Home » Uncategorized » Guest Blog Post – Time to Team Up

The appended article was written by our media partner for the 3rd Asia Pacific Behavioural and Addiction Medicine Conference 2015.

Collaboration has become a hot topic among researchers in recent years, but how does it really manifest itself? Rebecca Torr discusses one of the key mega trends influencing the way we work and explains why it has never been more important.

A couple of months ago I attended Frost & Sullivan’s Growth, Innovation and Leadership 2015: Europe conference in London to speak to analysts about the new innovations expected to influence and shape businesses, societies and cultures. Connectivity and convergence came out as key mega trends driving change across all sectors and geographies. Also, increasingly crucial for the success of any organisation are the adoption of new business models and approaches such as open innovation, competition and collaboration.


For the sake of brevity, I’d like to focus on that last approach: collaboration. Collaboration is nothing new, every organisation talks about it. But what is new is our increasing ability to connect with others across the planet. Connectivity is changing the nature of our work and our success in the marketplace, and this trend is only going to continue. According to ISS’ 2020 Vision – New Ways of Working study “collaborative technologies will be at least 10 times better than they are today, and 100 times better 10 years from now”.

Advances in connectivity mean that collaboration is on the rise in all sectors. Let’s look at how this is reflected in academic research. The US National Science Foundation in its Science and Engineering Indicators 2014 report notes a rise in internationally co-authored articles, growing from 16 per cent to 25 per cent between 1997 and 2012. Similarly, The Royal Society estimates in its Science as an Open Enterprise 2012 report that more than 35 per cent of journal articles are based on international collaboration, up from 25 per cent 15 years ago. Research is going global.


So what impact does collaboration have on research? One crucial outcome of collaboration, particularly at the international level, is the bearing it has on citations. Although criticised, citation scores are still widely regarded as a measure for assessing the impact and quality of an article. The Royal Society’s 2011 report Knowledge, networks and nations: Global scientific collaboration in the 21st century notes that article citations increase with every additional collaborating country. For example, the report showed that in 2008 domestic research generated an average of almost four citations per article, rising to almost 12 when five countries collaborated. So multiple and global partnerships certainly do yield healthy returns.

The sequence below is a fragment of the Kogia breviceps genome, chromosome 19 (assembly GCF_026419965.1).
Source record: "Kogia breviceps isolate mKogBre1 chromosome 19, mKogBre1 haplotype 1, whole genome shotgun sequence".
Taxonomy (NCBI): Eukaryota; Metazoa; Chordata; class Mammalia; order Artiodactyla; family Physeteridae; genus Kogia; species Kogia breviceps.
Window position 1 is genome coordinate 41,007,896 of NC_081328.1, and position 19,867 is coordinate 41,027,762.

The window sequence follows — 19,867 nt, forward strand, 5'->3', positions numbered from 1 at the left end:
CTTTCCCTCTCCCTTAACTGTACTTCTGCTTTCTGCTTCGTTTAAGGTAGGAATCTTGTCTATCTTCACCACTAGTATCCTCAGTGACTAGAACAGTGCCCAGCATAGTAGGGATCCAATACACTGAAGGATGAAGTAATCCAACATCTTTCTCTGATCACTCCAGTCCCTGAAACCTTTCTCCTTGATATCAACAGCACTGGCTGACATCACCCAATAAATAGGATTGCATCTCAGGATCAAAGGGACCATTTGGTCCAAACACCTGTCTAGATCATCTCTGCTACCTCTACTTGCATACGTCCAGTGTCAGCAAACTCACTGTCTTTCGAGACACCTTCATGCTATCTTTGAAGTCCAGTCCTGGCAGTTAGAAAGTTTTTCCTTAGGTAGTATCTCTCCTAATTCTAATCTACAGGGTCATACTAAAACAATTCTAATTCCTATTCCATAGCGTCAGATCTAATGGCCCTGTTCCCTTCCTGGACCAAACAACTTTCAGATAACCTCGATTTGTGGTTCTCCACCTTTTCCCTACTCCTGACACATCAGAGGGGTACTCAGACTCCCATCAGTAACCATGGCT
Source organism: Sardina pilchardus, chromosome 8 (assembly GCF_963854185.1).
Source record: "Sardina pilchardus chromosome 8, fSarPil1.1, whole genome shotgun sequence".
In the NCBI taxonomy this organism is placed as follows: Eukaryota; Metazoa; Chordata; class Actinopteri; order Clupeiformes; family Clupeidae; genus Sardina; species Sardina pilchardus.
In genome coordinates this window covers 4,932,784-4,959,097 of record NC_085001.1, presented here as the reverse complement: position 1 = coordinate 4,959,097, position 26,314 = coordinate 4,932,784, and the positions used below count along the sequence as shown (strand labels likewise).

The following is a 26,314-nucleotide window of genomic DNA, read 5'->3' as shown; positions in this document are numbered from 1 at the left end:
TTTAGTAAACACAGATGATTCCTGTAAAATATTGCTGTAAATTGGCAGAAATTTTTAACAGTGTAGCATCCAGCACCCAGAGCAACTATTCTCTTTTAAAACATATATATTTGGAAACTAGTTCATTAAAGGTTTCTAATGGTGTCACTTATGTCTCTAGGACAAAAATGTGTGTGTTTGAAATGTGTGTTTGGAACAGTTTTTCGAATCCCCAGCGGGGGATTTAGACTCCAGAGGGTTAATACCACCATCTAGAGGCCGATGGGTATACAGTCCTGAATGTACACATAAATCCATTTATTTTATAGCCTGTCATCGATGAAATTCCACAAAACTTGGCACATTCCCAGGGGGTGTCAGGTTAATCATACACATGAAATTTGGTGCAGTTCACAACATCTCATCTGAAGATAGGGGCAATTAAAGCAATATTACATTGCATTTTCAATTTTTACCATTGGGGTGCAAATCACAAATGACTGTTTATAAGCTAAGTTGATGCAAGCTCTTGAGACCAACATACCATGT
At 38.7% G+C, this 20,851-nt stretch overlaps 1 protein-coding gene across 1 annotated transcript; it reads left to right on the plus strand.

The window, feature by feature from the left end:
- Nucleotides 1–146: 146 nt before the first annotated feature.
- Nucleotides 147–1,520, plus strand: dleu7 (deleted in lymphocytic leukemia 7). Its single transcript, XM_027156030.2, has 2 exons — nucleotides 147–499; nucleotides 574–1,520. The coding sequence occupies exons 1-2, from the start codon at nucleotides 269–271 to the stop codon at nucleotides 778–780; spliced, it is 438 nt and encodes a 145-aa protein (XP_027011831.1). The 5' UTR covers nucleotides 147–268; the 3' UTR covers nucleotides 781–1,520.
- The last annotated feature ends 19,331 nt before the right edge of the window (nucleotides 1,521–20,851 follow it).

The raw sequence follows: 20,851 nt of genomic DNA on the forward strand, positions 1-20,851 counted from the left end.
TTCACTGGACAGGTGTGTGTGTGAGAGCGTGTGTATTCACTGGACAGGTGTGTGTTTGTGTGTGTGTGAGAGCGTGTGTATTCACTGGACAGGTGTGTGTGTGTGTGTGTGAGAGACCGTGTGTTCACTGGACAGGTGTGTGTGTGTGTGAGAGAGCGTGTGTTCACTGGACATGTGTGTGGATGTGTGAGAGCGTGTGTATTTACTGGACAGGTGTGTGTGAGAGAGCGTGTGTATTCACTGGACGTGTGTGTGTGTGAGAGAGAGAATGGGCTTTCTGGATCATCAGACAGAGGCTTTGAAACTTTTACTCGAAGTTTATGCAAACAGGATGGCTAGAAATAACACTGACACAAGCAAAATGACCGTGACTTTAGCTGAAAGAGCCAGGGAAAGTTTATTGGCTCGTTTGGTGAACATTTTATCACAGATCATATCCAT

Of course the reasons for collaboration extend much further than mere citation metrics. Collaboration provides researchers with greater access to resources, experts and techniques, as well as exposure to new ideas and knowledge. Funding bodies also look favourably on collaboration, so partnering with other universities may open doors to funding opportunities that were previously closed to a lone researcher.


Staying with our example of academic research, let’s consider what happens when universities collaborate with other sectors. This is particularly relevant in light of a recent drive by countries such as the UK and Australia to encourage and facilitate collaboration between universities and industry. Earlier this year, the Confederation of British Industry produced the Best of Both Worlds Report, which outlines effective ways universities and industries can work together, as well as the mutual benefits of such partnerships.

According to the report, by collaborating with businesses, universities have the opportunity to demonstrate research impact and improve market awareness. Staff also gain new insights that could enhance teaching and training programmes and students learn new skills that can increase employability. Such partnerships also spell clear advantages for businesses, not least because of greater access to leading academics, as well as R&D resources and funding for collaborative research – all helping to improve a company’s competitiveness and encourage growth. So it’s a win-win.


With all the benefits that collaboration promises, the question worth asking, then, is what difference could it make to you, your work or your organisation? And while you are pondering that, I will leave you with the words of thought leader John C Maxwell, taken from his daily instalment of A Minute with Maxwell:

“Collaboration means valuing other people […] it means recognising that within ourselves we do not have the tools necessary to pull off the success and the dream that we want. […] Collaboration is the only way to compound great ideas. […] A great idea doesn’t come out of a vacuum and a great idea doesn’t come from a single thought. A great idea is the compilation of several good ideas put together on a table – and that is what collaboration does for you and me.”


Rebecca Torr is a Senior Editor at International Innovation, a global resource providing insight and analysis on current scientific research trends, as well as funding and policy issues.


One thought on “Guest Blog Post – Time to Team Up

  1. I want to say thnx you for creating this great blog and keep up the great job!

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